“SELF RELIANCE 2017” at NowSpace

Install shot, SELF RELIANCE 2017, curated by Don Edler. Photo credit to Joshua Schaedel.

“SELF RELIANCE 2017” at NowSpace

By Sydney Walters

Through October 1st

 

While pondering what to create, many artists consider not only what he or she wants to create, but what they know will sell. After all, artists need to make a living somehow. It is this tension between desire, practicality, value and waste that inspired curator Don Edler to showcase eight multimedia artists at NowSpace.

“There’s a trend I noticed of artists taking it upon themselves to make sure that they can make art,” says Edler. “Until, and if you make it to the point where you are selling art for a livable income, most people are working some sort of day job. But a lot of these artists have found a way to supplement their income with these artist made objects. Because of scale or context or presentation, this artist made object sells for fifty to one hundred dollars and another is considered a different sort of art object that sells for hundreds of thousands of dollars.”

“Loop,” the first piece encountered in SELF RELIANCE 2017, illustrates an example of artist dictated value in their work. For Matt Siegle, “Loop” began as a 2011 project to transform thrift store t-shirts into free give-aways at a concert. However, after no one took a t-shirt, Siegle decided to keep these shirts as a collection. What was once a free gesture is now unavailable to purchase. This is the only thing in the entire show that is not for sale.

On the wall, Nick McPhail’s deconstructionist paintings strip the sleekness of modernity to expose the bare bones of the Los Angeles modern obsession. The dream of owning a modern home dissipates into a series of pastel shapes, thus stripping this dream of its shiny façade.

Sculptor John Zane Zappas creates extremely abstracted yet functional pieces. A chunky, twisted chair with primitive carvings accompanies his “John Pots,” thickset vessels for homegrown cactuses and succulents.

On the floor are the remnants from Daniel T. Gaitor Lomak’s hour-long performance during the show’s opening. A white tank top, black du rag, jump rope, twenty pound dumbbells, dice and dollar bills were tools he used as he bet against himself in a dice game while subsequently destroying one of his sculptures. After every loss, he commenced in self-flagellation methods of choking himself and vigorously working out between bets before starting again.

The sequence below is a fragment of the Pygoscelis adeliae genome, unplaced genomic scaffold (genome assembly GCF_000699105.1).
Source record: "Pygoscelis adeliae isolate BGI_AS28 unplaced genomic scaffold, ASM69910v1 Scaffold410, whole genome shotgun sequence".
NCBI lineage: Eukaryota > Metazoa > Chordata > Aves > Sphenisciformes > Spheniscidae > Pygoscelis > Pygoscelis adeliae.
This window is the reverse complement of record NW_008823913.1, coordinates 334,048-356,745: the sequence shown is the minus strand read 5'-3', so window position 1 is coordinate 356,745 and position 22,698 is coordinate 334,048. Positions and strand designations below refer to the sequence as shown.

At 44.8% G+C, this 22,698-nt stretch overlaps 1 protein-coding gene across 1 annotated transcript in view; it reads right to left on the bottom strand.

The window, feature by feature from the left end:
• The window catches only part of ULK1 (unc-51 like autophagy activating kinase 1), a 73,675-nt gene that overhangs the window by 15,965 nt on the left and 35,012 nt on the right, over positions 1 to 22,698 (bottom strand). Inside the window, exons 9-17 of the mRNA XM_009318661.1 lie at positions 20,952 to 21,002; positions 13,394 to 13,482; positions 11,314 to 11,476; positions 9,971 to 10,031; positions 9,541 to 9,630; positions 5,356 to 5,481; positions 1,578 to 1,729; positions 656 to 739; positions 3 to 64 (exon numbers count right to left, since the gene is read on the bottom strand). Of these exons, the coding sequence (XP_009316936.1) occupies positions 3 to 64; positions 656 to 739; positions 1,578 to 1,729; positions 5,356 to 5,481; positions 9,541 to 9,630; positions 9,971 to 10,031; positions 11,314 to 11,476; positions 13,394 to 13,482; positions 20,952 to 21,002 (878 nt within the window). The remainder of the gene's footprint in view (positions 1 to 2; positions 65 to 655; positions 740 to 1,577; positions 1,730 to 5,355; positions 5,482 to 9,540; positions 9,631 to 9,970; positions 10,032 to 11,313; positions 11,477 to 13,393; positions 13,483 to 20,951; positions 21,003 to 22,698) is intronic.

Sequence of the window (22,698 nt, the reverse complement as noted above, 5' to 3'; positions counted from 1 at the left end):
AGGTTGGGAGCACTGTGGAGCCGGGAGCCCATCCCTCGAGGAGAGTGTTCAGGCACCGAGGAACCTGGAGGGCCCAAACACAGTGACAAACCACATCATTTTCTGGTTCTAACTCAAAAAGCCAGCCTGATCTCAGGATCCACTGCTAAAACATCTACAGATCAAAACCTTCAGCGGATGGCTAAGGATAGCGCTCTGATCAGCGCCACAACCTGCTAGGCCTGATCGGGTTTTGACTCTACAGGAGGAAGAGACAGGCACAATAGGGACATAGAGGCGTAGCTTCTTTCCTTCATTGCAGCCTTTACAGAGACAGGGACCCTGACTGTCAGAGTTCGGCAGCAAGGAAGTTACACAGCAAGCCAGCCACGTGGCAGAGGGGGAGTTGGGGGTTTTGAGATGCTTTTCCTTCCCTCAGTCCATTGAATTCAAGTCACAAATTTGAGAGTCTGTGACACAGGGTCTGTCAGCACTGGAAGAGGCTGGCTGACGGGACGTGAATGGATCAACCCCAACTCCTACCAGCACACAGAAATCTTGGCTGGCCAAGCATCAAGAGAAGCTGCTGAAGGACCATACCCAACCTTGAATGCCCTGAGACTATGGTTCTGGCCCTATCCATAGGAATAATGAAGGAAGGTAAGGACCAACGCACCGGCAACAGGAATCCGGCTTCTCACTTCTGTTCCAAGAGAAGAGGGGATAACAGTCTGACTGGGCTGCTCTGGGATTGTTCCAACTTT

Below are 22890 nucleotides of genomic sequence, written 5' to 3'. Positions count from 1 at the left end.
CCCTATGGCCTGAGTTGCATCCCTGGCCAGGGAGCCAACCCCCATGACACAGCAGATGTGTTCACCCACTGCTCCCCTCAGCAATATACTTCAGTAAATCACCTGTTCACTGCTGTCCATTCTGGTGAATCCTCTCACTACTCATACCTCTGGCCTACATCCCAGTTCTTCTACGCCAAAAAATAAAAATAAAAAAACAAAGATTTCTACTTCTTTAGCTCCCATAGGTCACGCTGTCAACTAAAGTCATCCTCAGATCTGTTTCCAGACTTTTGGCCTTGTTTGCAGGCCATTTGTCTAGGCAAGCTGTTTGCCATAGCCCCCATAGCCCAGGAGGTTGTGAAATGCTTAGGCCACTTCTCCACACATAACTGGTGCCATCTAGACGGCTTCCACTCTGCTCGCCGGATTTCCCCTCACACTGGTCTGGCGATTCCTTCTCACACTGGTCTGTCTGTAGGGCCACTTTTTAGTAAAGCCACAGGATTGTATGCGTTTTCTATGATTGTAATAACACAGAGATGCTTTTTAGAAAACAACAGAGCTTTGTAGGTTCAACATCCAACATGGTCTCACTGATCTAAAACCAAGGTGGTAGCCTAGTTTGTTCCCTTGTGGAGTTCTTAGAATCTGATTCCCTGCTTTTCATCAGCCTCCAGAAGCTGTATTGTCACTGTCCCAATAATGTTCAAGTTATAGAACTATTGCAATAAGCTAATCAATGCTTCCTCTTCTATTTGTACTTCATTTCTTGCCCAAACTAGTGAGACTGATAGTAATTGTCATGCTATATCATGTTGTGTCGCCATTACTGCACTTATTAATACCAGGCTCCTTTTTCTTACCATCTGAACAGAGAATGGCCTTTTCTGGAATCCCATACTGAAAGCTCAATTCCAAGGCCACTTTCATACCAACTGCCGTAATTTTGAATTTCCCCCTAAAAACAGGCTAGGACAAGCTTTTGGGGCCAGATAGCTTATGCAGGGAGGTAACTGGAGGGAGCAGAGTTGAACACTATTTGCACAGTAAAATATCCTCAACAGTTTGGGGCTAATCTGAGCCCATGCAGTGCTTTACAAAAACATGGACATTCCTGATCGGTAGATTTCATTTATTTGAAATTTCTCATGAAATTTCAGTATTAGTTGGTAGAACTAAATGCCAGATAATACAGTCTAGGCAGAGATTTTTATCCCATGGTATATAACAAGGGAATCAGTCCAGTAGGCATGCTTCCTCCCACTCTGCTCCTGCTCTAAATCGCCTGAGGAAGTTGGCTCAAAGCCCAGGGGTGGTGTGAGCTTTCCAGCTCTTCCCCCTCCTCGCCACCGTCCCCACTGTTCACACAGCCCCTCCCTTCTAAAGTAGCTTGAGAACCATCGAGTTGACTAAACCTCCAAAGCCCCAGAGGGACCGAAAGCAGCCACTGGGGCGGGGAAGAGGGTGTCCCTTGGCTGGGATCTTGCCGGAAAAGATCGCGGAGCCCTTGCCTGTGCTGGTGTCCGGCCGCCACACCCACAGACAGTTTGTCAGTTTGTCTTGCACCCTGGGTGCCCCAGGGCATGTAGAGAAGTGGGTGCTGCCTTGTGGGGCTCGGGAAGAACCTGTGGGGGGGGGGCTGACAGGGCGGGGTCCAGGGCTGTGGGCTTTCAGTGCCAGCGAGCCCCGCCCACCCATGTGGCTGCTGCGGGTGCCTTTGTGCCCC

Having grown up in Siberia, Lena Wolek’s work takes what Angelinos consider run-of-the-mill and inverts them into the bizarre. Her depiction of a Los Angeles woman for example is sculpted in the shape of a matryoshka doll shape, or Russian nesting doll. The curvy contours flatten a woman’s hands to her chest as she clutches her tiny Chihuahua while wearing oversized sunglasses. Alice Lang, another sculptor in the show who makes sculptures of naked male and female bodies, presents her pieces in a tone akin to Wolek. Absencent of self-consciousness, the sculptures read as purposeful gestures toward humor and embracing the uncouth.

The second room of the gallery is a bombardment of innovative new media. Lomak has two more sculptures he calls “guardians.” These iconic sculptures blend unique found objects, such as an “I love Jesus” silk banner, with household items, such as a mop thereby encroaching the sacred with the irreverent. On the opposite wall, performance artist Molly Jo Shea creates several porcelain Shewees (female urination devices) and has an accompanying video performance of her urinating into a tower of champagne glasses. Near the middle of the room, three of Lindsay Preston Zappas’ fabric wall pieces were removed by performers during the opening and worn as costumes.

In coordinating his show about consumerism, Don Edler addresses it on two critical fronts. One is an analysis of the nonsensical methods of price points in the art world  versus art objects. The other is a broader question into the futility of the nature of consumerism. Edler writes a supplementary essay for the show that glimpses into the darker matter that pushes SELF RELIANCE 2017. He alludes to a Bug-out bag, or BOB, that is both a psychological and material compilation of what it means to seek security. The BOB can therefore be analyzed as a psychological revelation of projected fear and anxiety. In other words, whatever one packs in his or her BOB, they are preparing for an individualized fear. He writes, “born from a culture increasingly defined by Hollywood’s dystopian futures…the BOB proposes a kind of 21st century self-reliance in which the consumer buys their way through the coming apocalypse. A customized self-portrait made of stuff we bought online and meant to enable us to survive in a the world after capitalism, it is a contemporary paradox.”

What role does art play in the BOB? In an apocalyptic situation a painting will not save your life. While Edler does not try to answer these questions, he thoughtfully poses them as a means to enter conversations of not only capitalism but also promoting hopeful sustainability.

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